A Hundred Roses
In prison, you learn to treasure the smallest of pleasures
One of the men I correspond with in federal prison has a long list of medical concerns and grievances he has filed — and for which he has been punished in myriad ways. Yet a regular theme of his emails is the joy he experiences when he encounters a squirrel in the rec yard and can get the animal to eat out of his hand. In this poem by Joseph Randy Mays, he writes about the importance of small pleasures — Pam Bailey.
People often think that prisoners don’t experience or notice the small things that those in the outside world usually take for granted. Like looking up at the shimmering gold of the sun, a rainbow after a storm, or geese flying by in formation.
I was tickled to death a few days ago when I lay on my bed and I could see the sun through my window. It shone in my face and it took me away, transporting me to a distant field. What a beautiful feeling. I dedicate this poem to moments like this.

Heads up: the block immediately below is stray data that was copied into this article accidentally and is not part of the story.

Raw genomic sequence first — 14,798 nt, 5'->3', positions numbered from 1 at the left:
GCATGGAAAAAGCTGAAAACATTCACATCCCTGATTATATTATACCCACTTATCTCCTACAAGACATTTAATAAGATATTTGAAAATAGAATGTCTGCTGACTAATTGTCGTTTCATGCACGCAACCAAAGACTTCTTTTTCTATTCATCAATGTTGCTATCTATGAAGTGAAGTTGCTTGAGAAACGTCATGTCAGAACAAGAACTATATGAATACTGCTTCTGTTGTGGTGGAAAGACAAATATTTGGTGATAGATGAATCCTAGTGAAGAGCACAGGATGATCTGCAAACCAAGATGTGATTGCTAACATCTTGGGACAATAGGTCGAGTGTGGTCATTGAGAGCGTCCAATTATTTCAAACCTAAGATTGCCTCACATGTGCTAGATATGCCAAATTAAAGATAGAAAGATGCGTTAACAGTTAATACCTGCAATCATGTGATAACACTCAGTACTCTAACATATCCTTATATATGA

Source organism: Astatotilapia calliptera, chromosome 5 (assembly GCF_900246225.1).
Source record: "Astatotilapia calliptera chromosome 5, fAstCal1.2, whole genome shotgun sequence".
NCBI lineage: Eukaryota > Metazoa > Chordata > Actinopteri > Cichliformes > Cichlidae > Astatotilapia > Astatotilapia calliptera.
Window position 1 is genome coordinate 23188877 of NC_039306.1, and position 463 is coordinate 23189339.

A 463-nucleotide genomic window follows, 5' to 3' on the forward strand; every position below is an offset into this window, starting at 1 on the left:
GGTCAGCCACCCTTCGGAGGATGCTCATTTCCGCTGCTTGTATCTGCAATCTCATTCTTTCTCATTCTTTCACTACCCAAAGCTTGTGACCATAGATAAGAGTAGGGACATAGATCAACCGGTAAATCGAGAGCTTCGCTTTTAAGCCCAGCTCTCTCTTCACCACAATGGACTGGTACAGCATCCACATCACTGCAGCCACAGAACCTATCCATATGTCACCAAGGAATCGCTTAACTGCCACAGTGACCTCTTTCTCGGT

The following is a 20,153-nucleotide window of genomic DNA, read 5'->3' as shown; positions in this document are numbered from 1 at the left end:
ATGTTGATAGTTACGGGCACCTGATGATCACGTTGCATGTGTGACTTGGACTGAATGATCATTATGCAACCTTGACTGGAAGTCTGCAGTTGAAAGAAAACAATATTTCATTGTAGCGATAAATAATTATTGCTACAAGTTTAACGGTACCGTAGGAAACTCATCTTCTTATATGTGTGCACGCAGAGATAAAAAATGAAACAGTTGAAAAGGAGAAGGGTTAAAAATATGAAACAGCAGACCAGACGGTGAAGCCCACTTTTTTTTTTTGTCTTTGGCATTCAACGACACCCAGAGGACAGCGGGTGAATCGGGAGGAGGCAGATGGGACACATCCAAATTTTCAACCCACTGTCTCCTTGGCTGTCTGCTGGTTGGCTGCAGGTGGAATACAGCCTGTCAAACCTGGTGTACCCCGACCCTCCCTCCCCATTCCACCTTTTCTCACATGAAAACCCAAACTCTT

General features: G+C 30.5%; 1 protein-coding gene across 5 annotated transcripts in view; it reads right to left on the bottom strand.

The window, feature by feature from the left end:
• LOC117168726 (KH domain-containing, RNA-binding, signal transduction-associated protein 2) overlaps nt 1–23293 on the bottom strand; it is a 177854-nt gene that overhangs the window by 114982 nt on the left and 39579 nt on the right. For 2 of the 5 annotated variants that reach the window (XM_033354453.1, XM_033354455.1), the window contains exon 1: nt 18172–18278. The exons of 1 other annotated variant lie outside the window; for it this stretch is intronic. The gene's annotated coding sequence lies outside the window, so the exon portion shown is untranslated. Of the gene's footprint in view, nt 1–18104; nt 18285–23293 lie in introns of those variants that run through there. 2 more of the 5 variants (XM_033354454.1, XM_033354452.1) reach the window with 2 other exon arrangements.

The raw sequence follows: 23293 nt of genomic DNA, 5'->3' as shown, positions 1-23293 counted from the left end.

A hundred roses, a colorful explosion in full bloom,
visible from multiple windows in our TV room.
It was only a week or two ago that the buds were closed;
but their prolific numbers were a clue to what would soon be disclosed.
A beautiful sight I am so blessed to see;
it touches the heart of the gardener in me.
I thank God for these creations of sheer beauty.
To share these experiences has become my unselfish duty.
I’m gonna miss these blooms when they fade away;
but for now, I have a hundred roses I can enjoy today.
Stop and smell the roses is a cliche, but it should be our mission. Whether we are in prison or the outside world, we should take time out to enjoy all that God has blessed us to see.
Read more from Randy Mays in his book, “Beyond the Bars.”